Gun violence is extremely worrisome - it erodes our sense of security and permanently ends lives. It disproportionately affects African-Americans and low-income families. Gun violence is not a sudden spontaneous act. It’s an act of desperation often born out of systemic repression. We have to take a serious look at inequality in our city if we want to end gun violence in Champaign, which will be a long-term process of building communities to trust each other.

In the short-term, I support community policing initiatives that help build trust between police officers and the neighborhoods they patrol. Neighbors that trust the law enforcement institution are more willing to call out suspicious activity. It’s also important to mention that a significant portion of the gun violence in our community occurs behind closed doors, and that engaged neighbors are able to help alert the city to circumstances that may be peacefully resolved through conflict resolution resources.

Assuming recreational cannabis is legalized, what additional resources, if any, would you be in favor of devoting to police and DUI enforcement/education?

The Illinois State legislature is likely to legalize recreational cannabis use soon and with it will come a host of unanswered questions for law enforcement, including what legally constitutes a DUI. I support funding additional police officer training that ensures adherence to the law and understanding of the complex issues of identifying risky behaviors and judging sobriety in the field.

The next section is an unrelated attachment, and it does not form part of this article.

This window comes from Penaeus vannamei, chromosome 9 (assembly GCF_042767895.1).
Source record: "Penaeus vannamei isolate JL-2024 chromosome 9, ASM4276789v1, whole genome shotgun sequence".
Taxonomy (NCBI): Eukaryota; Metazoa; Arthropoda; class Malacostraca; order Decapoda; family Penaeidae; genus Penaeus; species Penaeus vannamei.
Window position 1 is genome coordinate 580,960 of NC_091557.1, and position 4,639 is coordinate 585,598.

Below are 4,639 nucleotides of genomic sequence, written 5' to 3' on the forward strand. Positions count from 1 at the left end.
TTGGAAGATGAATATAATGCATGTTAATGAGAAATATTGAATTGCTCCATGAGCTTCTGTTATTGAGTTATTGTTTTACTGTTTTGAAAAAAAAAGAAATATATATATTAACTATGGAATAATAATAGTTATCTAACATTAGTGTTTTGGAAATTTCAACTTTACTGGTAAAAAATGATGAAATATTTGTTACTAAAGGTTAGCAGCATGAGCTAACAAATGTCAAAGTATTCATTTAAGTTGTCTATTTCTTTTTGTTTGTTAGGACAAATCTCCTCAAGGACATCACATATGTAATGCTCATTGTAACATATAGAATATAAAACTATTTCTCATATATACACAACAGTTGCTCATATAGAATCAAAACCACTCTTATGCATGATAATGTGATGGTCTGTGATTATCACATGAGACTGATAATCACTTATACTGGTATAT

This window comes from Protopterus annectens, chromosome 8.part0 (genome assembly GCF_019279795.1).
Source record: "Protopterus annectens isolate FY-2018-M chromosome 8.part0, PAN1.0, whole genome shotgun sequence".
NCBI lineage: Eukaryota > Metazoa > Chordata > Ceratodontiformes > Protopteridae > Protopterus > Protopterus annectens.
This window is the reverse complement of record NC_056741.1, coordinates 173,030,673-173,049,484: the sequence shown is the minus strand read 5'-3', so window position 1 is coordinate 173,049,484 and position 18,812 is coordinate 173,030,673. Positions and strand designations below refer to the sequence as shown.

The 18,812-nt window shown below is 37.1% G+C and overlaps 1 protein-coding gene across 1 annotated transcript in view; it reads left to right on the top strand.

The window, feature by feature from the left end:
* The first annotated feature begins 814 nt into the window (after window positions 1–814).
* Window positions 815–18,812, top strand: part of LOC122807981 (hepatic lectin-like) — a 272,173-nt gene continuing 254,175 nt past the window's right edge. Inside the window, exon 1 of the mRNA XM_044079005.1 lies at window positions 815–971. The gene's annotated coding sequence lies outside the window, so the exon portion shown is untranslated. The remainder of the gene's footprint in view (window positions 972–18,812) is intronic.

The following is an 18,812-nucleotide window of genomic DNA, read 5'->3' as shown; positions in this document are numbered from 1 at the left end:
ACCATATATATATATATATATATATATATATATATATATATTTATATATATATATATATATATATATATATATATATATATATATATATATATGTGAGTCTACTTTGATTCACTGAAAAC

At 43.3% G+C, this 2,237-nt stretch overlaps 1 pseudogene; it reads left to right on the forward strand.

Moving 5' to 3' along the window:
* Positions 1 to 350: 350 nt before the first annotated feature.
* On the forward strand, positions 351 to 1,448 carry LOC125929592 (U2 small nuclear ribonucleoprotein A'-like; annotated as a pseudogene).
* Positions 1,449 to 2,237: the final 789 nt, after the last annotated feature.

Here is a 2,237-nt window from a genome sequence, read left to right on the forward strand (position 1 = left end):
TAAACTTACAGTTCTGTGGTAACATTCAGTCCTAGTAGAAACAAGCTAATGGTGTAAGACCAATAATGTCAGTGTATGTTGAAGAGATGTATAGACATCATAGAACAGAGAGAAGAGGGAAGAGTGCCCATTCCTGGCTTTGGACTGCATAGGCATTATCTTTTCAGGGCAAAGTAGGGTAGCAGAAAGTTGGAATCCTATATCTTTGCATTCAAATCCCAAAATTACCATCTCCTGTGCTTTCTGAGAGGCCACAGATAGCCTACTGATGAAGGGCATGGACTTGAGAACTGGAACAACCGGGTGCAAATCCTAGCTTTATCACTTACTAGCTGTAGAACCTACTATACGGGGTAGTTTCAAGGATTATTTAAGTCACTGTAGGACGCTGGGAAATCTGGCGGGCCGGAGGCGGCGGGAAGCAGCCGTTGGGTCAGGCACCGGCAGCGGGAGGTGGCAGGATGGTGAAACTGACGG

I will also support the repeal of the city’s cannabis possession fine completely.

What are your thoughts on the growing number of high-rises near campus, and their impact on the look and feel of campustown?

The growth of campustown is an economic boon for our city, but without responsible management of building development we may find ourselves in a ghost town in the next decade. Our city’s rental vacancy rate is almost double the national average, which doesn’t benefit property owners or tenants. Many high-rise structures built both on and off campus have been constructed with low-cost materials and are not designed to last. And especially in neighborhoods near campus, large multi-family buildings are eroding a sense of community and character that actually contributes to the local economy. I look forward to working with developers to ensure future projects are sustainable, mixed-income, and maintain the character of their neighborhoods.